The Mason City Globe-Gazette from Mason City, Iowa on January 2, 1943 · Page 11
Get access to this page with a Free Trial
Click to view larger version
January 2, 1943

The Mason City Globe-Gazette from Mason City, Iowa · Page 11

Publication:
Location:
Mason City, Iowa
Issue Date:
Saturday, January 2, 1943
Page:
Page 11
Cancel
Start Free Trial

Page 11 article text (OCR)

A STORY EVERY AMERICAN CAN BE PROUD OF - ir */w jftry q/ * people's triumph...the story of an aroused American public marching as to war. Marching with scrap. Millions of tons of it...from homes, offices, stores, public buildings and farms...from cities, -villages and hamlets. Millions of tons of scrap for the 'steel mills...to enable them to produce the ships and tanks and planes and guns which our armed forces must have to win the war. I .t was a major crisis that faced the nation early in September. If the steel mills didn't get more scrap metal soon, they would be forced to shut down. If the mills shut down...if our Army and Navy didn't get the arms and equipment they needed...how could we be sure of Victory? It was, said Donald Nelson, one of the nation's gravest war problems. The War Production Board knew that only by arousing the people in every community, only by making them scrapping mad, could the problem be solved. It had to be a people's job, a people's crusade. Nelson asked the newspapers of the country to lead it. It was a big assignment. Gladly and quickly the newspapers accepted it. Almost overnight they set up national, sectional, state, and local committees. Almost overnight nearly every newspaper in the country was in action...and had enlisted the aid of local officials and the cooperation of civic, welfare, and religious organizations. The drive was launched by advertisements...large, small and medium. Prepared by the National Committee of Newspapers and adjusted for local use by local newspapers, they appeared almost overnight and continued almost every day in hundreds of newspapers throughout the country. They furnished the motivating power. They started the people going. And when the people got going, the newspapers gave the drive further momentum with news stories, pictures, cartoons and editorials...urging the public to get out more scrap, to get out more scrap. Each community handled the drive in its own way...adopted, under the leadership of local newspapers, special plans to fit its own local conditions. In thousands of communities there were local contests, prizes, public meetings, special events...to speed the job along. * * * Within a few days, the whole nation was scrap-conscious. When the drive was only 16 days old, a Gallup Poll showed that 94 per cent.of the people kne%v about the great crusade, had read about the scrap campaign in their newspapers. The newspapers, with their ads and their stories, had taken the drive into every home in the country. And within a few days, mountains of scrap began to pile up in thousands of cities, towns and villages. By truckload and bargeload and trainload the metal began to flow across the land to the mills...enabling the furnaces where Victory is being forged to glow again with the white heat of peak production. The war on the scrap front must go on, of course. The steel mills will need scrap metal as long as the war lasts. But this, the first great battle, is won. Donald Nelson wanted 4,000,000 tons of scrap in eight weeks. The people gave him more than 5,000,000 tons in three weeks. And that, said Vice Admiral S. M. Robinson, Chief of the Navy's Bureau of Procurement and Material, is enough scrap to build several times more battleships than there are in all the fleets of the world combined. That's the story, briefly. It's the story of a national triumph made up of thousands of local successes, in which local pride, local energy, and local leadership of -newspapers went to work. It's a story in which million.'! of Americans had a part...a story eiery American can be proud of. And it demons t rates once again the power of the press, its capacity to serve the public... and its ability not only to sell the people an idea, but to get them to do something about it. " ° THE A U OF A ®V £ ®T1 $ t E R I O EWS P'A'PE R P U E L I E jR S 4 S T I O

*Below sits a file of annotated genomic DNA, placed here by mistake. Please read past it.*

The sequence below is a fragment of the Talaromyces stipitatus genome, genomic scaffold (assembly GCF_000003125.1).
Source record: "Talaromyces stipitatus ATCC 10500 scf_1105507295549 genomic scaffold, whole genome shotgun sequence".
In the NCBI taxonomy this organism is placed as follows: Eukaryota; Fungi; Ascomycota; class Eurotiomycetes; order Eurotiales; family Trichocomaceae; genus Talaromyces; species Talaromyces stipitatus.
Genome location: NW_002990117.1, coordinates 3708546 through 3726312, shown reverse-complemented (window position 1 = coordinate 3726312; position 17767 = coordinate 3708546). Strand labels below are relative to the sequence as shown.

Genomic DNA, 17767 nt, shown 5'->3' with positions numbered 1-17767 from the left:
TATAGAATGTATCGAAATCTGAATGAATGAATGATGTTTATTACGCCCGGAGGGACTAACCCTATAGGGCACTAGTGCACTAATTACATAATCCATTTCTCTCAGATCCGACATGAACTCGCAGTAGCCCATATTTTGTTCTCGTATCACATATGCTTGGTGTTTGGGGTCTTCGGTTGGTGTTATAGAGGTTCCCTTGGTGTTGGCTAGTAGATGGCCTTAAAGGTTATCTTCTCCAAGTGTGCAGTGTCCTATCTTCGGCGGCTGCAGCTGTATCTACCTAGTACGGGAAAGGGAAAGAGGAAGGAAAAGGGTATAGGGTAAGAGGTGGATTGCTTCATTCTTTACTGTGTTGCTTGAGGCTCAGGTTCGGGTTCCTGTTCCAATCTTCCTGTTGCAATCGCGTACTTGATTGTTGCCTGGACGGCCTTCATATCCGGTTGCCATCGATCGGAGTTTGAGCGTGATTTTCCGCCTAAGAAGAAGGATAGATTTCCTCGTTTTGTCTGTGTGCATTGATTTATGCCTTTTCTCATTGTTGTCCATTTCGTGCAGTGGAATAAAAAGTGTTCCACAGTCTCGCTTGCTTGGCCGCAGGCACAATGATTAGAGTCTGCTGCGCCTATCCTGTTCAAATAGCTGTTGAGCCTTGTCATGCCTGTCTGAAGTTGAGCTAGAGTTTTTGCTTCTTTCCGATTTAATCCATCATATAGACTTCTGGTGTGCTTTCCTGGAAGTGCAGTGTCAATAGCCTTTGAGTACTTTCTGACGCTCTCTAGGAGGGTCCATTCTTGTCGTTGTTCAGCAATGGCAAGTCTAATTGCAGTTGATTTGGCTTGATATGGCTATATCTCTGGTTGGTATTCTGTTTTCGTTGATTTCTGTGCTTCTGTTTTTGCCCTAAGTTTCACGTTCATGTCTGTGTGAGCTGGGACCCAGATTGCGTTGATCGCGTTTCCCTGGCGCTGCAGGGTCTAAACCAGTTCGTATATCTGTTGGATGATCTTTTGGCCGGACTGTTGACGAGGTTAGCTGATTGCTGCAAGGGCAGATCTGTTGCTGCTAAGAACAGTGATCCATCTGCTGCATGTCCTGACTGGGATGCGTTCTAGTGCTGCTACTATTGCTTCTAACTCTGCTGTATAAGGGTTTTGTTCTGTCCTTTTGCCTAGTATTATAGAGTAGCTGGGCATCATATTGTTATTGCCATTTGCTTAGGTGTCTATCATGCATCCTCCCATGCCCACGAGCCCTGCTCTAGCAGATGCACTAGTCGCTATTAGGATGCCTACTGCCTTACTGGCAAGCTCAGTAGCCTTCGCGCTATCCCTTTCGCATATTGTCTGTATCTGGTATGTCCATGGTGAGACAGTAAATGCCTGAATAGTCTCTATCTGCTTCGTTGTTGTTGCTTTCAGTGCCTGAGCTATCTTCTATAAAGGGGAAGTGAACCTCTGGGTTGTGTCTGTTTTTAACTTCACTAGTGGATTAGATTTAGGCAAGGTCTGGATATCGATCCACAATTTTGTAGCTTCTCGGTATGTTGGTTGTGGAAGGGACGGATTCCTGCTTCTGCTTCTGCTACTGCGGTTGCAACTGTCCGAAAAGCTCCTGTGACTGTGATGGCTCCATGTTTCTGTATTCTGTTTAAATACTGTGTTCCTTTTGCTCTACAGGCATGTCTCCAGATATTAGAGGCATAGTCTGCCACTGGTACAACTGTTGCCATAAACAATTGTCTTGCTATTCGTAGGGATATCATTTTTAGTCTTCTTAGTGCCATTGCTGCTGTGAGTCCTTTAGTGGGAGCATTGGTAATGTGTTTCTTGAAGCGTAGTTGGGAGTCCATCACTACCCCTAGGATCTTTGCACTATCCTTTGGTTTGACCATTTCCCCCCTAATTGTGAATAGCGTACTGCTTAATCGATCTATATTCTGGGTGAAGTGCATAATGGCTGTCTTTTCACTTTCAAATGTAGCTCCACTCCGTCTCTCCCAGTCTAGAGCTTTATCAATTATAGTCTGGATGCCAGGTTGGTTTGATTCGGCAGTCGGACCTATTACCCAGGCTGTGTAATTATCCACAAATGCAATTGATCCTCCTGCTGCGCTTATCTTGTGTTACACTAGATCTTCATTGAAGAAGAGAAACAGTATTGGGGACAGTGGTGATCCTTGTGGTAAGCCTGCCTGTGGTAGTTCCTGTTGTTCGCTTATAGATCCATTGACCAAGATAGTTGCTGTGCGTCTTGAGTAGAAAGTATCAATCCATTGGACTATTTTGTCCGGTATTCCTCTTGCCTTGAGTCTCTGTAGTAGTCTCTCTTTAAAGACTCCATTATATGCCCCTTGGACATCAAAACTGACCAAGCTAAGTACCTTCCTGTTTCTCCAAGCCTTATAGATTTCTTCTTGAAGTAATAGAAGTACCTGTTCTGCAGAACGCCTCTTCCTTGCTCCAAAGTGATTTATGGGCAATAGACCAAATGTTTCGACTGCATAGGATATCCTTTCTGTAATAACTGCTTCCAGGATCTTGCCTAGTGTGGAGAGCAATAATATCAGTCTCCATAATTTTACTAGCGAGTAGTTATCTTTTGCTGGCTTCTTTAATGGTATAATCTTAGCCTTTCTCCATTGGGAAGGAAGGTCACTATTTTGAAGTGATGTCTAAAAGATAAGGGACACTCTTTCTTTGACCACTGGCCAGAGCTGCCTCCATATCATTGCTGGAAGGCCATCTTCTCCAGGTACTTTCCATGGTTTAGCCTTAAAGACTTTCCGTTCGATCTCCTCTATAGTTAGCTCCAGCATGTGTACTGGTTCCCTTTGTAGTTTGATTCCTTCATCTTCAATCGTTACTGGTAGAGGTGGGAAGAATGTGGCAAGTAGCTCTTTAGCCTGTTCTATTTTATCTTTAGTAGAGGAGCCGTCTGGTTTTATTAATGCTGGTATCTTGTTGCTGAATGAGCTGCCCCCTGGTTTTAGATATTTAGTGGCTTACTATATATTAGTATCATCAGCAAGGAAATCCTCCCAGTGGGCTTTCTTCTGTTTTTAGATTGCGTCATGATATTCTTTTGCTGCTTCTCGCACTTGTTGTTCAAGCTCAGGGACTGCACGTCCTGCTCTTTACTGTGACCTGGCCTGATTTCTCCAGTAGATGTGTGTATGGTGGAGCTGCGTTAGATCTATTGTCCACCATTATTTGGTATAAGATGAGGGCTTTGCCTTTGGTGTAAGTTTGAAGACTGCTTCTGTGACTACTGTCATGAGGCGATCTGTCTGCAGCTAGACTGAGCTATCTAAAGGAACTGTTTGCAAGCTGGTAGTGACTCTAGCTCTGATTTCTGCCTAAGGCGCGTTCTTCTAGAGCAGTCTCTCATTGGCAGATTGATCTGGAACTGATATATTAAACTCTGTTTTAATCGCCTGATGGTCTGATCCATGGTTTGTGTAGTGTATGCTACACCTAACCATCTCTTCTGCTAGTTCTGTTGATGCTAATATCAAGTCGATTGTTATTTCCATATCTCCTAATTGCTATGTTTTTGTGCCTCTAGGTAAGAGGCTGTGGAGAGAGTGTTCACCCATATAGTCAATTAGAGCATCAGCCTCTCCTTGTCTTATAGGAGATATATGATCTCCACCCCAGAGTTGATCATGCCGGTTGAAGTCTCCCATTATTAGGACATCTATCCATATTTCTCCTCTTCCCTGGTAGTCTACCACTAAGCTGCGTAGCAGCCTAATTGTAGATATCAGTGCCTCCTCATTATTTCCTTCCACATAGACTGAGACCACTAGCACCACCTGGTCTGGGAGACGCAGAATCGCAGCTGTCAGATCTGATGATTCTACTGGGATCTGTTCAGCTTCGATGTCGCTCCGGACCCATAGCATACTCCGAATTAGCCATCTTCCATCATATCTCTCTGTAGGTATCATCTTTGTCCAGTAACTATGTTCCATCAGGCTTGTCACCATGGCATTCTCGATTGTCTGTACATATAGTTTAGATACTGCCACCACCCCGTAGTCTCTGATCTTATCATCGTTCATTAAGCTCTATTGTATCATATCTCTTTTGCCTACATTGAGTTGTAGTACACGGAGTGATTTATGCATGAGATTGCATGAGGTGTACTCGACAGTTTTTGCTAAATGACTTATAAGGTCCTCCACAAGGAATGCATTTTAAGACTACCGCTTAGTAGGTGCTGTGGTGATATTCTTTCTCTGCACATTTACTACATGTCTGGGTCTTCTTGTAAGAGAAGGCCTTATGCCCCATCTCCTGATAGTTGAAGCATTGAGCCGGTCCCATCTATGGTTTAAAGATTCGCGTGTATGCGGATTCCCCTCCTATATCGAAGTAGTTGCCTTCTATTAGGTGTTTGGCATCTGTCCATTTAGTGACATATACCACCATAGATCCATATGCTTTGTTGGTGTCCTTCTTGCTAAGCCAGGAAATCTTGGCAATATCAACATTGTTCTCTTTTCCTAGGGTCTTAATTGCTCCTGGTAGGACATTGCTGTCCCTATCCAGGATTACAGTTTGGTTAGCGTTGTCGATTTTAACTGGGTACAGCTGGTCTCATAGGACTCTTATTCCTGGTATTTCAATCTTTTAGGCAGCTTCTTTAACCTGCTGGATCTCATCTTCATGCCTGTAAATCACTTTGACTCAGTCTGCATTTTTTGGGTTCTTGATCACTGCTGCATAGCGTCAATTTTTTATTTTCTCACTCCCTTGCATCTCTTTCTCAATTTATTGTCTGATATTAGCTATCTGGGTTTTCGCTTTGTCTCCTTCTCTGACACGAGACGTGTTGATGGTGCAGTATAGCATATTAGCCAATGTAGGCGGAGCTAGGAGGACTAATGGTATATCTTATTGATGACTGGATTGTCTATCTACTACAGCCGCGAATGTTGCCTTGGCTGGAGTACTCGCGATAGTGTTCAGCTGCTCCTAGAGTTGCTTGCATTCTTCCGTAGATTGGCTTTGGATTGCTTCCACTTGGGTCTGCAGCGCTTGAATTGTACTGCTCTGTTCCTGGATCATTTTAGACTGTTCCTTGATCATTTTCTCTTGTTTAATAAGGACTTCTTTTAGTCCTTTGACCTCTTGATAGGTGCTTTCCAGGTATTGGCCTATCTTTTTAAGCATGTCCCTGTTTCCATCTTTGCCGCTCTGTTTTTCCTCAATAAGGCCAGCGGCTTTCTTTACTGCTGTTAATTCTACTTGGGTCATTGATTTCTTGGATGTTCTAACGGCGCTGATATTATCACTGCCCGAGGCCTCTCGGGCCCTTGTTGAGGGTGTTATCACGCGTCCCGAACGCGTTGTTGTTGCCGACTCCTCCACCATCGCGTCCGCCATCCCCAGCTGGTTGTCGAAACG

Get full access with a Free Trial

Start Free Trial

What members have found on this page